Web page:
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Ohio sends hundreds of millions in gas-tax money to other states and what exactly is a HTF?


Ohio might not face such lengthy delays in sorely needed highway upgrades if the state received a better return on the money its residents pay in federal gasoline taxes.

Ohio residents contribute a bigger share each year to the federal fund that pays for transportation improvements across the country than their state has ever received back. The gap cost Ohio $140.5 million in fiscal 2010, the last year for which the Federal Highway Administration calculated state-by-state spending and tax collections.
Ohio has lost out on $1.5 billion over the past decade and on more than $5 billion since the Federal Highway Trust Fund was created in 1956.  The agency has promised too much in the past and isn’t able to deliver in a time of declining gas consumption and rising construction costs, Wray said.

Financing Federal-Aid Highways

The Highway Trust Fund

The previous sections have only peripherally mentioned the Highway Trust Fund (HTF). This has been intentional. The fact that the HTF is the source of funds for the Federal-Aid Highway Program (FAHP) has a limited impact on the financial procedures under which the highway program operates. The use of the Trust Fund provides two direct benefits to the highway program: (1) It allows the program to operate with contract authority through the 1974 Budget Act, and (2) it provides the opportunity for revenue aligned budget authority (see discussion under "Appropriations"). The following section briefly describes the operation of the HTF.
History
Before 1956, the year Interstate System authorizations were greatly increased, the HTF did not exist. Cash to liquidate previously incurred obligations for the FAHP came from the General Fund of the Treasury. Budget authority came through the granting of contract authority, as it does now. Although taxes on motor fuels and automobile products were in existence, they were not linked to funding for highways. At the time, financing for the highway program and revenues from automobile and related products were included under the public finance principle of "spend where you must, and get the money where you can." Aside from this, the program operated in terms of authorizations, obligations, appropriations, and reimbursements—much as it does now.
The Federal-Aid Highway Act of 1956, coupled with the Highway Revenue Act of that same year, increased authorizations for the Federal-aid Primary and Secondary Systems, authorized significant funding of the Interstate System, and established the HTF as a mechanism for financing the accelerated highway program.67 To finance the increased authorizations, the Revenue Act increased some of the existing user taxes, established new ones, and provided that most of the revenues from these taxes should be credited to the HTF. Revenues accruing to the HTF were dedicated to the financing of Federal-aid highways. The passage of the Highway Revenue Act of 1956 also increased the political acceptability of the additions in the user taxes and provided earmarked revenues to finance the larger highway program.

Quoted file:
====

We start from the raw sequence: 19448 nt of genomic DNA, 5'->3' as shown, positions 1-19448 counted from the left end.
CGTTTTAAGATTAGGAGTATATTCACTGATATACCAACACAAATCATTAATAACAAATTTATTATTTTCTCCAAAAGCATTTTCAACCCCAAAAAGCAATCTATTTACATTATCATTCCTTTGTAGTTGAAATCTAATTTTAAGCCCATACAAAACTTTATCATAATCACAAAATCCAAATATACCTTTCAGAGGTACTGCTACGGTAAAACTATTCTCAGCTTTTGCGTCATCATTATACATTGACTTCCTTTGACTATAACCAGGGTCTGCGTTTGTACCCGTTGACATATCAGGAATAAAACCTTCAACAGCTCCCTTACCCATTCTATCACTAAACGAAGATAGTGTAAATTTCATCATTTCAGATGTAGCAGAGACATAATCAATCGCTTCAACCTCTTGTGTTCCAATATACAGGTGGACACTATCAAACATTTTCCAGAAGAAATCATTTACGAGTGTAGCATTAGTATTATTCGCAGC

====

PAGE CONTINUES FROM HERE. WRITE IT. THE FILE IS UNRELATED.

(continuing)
The imposition of the taxes that are dedicated to the HTF, as well as the authority to place the taxes in the HTF and to expend from the HTF all have expiration dates which must be extended periodically. The 1956 Highway Revenue Act provided for the imposition of the taxes that support the HTF through June 30, 1972, and the transfer of such taxes and the payment of refunds through June 30, 1973. Expenditures from the HTF were authorizedthrough June 30, 1972. The life of the HTF has been extended several times by subsequent legislation, most recently by the TEA-21, which extended the imposition of taxes through September 30, 2005,68 and the transfer of the taxes to the HTF and the payment of refunds through June 30, 2006. The TEA-21 authorized expenditures from the HTF through September 30, 2003.
User Taxes
The HTF was created as a user-supported fund. Simply, the revenues of the HTF were intended for financing highways, with the taxes dedicated to the HTF paid by the users of highways. This principle is still in effect, but the tax structure has changed since 1956. 

In addition, since fiscal year 2007, nearly $30 billion in subsidies to the federal highway fund have ensured that every state gets back at least one dollar for every dollar it sends to Washington in gas taxes. Ohio drivers have paid almost $8.6 billion in federal gas taxes since 2004, and the state has received nearly $9.8 billion back.
But the funding formulas before subsidies have created a substantial gap between donor states and “donee” states, which get a bigger share back from the federal fund than their residents pay into it through gas taxes.
Alaska has received a share of the trust fund that’s $8.5 billion bigger than Alaskans’ gas-tax contributions through the years would warrant..
In contrast, Texas has received $13.6 billion less. Ohio’s gap is the fourth-largest.
The states on the winning end typically are sparsely populated and geographically large. They include Alaska, Montana, Wyoming and the Dakotas.
States on the losing end — Texas, California, Florida, Ohio and Michigan fare the worst — tend to be among the most populous.
Federal officials say gas-tax money has been pooled since the 1950s because of the need for a national highway system built to a uniform standard. A shift of money was needed because the construction timetable varied from state to state. It also ensured that interstates didn’t suffer or go unconstructed in states with smaller populations. more

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